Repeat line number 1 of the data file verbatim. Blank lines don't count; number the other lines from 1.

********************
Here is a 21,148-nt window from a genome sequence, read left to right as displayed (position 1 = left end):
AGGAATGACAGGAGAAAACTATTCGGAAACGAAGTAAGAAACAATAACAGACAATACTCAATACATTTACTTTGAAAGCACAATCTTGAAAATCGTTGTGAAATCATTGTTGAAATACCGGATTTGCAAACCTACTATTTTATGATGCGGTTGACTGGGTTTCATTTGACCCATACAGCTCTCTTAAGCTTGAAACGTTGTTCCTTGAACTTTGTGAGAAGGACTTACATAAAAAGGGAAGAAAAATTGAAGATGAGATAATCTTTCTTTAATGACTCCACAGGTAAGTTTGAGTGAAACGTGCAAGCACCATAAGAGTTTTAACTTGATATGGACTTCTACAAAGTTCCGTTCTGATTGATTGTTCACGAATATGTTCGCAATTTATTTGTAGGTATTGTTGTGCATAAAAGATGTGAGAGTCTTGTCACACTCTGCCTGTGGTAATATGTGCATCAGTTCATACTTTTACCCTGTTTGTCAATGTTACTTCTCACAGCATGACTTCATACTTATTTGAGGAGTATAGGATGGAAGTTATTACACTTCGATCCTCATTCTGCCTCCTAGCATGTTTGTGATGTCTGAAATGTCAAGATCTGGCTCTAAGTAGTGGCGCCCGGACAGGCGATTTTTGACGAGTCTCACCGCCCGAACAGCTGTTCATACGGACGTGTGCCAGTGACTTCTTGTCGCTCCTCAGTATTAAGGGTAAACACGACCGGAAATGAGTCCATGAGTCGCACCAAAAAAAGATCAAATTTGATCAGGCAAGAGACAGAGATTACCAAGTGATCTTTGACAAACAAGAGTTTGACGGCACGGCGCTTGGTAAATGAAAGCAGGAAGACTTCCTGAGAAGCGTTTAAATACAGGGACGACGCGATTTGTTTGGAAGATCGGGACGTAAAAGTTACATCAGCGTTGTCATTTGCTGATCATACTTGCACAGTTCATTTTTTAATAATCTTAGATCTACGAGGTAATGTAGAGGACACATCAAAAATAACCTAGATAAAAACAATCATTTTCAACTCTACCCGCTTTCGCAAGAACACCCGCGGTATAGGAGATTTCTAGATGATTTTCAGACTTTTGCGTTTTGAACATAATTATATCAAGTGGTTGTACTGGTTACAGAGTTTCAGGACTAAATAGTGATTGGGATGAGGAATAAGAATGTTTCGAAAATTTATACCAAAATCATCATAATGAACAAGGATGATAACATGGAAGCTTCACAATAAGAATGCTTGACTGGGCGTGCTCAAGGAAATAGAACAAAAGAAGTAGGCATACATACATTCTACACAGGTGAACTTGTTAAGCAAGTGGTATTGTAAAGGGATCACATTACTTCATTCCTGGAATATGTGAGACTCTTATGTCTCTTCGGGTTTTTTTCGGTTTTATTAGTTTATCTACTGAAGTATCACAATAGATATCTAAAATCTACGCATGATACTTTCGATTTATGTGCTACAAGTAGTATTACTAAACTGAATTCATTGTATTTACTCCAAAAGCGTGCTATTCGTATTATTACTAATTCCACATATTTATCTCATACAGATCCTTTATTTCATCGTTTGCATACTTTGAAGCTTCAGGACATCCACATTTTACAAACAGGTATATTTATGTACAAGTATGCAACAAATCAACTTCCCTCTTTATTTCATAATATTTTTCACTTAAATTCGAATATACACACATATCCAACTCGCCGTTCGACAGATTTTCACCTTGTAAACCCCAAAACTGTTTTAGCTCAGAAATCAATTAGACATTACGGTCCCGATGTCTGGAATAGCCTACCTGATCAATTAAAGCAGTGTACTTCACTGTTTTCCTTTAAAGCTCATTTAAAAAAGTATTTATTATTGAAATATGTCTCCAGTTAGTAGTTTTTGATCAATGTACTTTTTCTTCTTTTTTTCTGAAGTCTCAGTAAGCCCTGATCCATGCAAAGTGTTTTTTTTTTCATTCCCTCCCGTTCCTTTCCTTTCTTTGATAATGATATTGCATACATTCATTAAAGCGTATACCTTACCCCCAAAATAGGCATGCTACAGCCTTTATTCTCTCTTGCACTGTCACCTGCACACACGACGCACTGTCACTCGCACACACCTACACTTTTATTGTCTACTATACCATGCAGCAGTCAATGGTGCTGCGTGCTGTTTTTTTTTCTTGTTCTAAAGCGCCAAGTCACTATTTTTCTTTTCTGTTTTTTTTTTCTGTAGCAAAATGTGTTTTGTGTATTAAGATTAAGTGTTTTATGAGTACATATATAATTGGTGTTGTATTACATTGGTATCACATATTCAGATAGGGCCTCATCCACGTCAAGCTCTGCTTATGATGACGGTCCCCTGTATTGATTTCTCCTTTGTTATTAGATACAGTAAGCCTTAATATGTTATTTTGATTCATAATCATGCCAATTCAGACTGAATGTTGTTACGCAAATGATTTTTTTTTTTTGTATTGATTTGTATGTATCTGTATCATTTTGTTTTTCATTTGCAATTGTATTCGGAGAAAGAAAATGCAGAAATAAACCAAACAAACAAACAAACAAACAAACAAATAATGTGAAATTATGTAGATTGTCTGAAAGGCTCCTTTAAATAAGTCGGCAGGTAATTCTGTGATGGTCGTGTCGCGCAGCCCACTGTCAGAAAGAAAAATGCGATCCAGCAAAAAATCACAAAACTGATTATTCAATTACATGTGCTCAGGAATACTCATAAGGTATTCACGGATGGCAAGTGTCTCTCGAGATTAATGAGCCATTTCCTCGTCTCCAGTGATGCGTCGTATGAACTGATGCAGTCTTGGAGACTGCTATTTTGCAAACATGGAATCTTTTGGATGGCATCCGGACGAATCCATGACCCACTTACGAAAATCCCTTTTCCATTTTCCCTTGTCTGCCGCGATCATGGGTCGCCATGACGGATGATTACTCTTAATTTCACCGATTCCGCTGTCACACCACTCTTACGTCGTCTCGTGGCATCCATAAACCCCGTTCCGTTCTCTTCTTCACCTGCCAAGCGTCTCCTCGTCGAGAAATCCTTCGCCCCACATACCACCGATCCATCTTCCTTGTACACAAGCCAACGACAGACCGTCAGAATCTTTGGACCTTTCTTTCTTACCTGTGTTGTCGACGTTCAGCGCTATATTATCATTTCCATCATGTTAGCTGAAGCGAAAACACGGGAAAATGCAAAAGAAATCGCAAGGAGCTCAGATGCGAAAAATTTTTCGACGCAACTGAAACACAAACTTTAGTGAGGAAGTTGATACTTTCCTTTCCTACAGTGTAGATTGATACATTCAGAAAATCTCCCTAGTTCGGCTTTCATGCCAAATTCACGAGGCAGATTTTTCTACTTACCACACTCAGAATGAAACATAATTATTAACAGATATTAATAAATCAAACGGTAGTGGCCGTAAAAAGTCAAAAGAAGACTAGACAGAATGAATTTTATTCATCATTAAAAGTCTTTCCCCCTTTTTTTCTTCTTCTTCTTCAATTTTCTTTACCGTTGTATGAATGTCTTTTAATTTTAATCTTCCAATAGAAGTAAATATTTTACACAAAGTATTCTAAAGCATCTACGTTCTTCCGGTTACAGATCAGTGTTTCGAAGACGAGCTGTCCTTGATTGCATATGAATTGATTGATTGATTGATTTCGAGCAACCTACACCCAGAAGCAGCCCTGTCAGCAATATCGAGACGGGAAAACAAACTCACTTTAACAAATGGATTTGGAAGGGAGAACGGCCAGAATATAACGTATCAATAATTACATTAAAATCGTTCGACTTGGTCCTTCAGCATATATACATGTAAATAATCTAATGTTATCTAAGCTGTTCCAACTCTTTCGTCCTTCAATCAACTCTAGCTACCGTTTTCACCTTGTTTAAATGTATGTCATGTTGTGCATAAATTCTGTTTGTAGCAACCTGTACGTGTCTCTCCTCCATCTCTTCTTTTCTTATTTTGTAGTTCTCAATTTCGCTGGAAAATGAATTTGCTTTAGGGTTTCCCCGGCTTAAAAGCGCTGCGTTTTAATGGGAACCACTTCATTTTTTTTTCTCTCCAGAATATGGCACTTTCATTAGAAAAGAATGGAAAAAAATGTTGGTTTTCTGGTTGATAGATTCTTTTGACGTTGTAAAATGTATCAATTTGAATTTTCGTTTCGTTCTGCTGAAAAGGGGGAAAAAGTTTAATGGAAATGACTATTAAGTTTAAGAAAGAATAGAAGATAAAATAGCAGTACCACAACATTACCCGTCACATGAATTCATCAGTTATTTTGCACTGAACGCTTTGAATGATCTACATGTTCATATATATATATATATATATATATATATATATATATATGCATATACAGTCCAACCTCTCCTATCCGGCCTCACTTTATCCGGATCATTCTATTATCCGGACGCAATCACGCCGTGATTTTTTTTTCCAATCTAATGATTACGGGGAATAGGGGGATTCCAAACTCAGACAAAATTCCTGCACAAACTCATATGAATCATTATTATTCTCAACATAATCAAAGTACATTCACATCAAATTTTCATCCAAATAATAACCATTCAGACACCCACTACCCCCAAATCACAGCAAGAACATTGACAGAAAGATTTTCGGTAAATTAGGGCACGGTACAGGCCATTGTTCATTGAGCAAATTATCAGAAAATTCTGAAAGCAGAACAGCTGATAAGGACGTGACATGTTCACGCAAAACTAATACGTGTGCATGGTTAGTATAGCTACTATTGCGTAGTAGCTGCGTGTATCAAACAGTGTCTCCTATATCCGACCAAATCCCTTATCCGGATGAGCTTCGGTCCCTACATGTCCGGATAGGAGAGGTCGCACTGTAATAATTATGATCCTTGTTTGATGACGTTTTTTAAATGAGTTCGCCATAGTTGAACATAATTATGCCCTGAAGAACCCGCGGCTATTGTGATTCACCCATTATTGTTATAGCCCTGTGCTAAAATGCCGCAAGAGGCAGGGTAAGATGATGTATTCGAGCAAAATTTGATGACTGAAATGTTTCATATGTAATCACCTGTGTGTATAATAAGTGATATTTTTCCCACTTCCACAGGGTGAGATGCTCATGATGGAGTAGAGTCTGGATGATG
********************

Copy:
Here is a 21,148-nt window from a genome sequence, read left to right as displayed (position 1 = left end):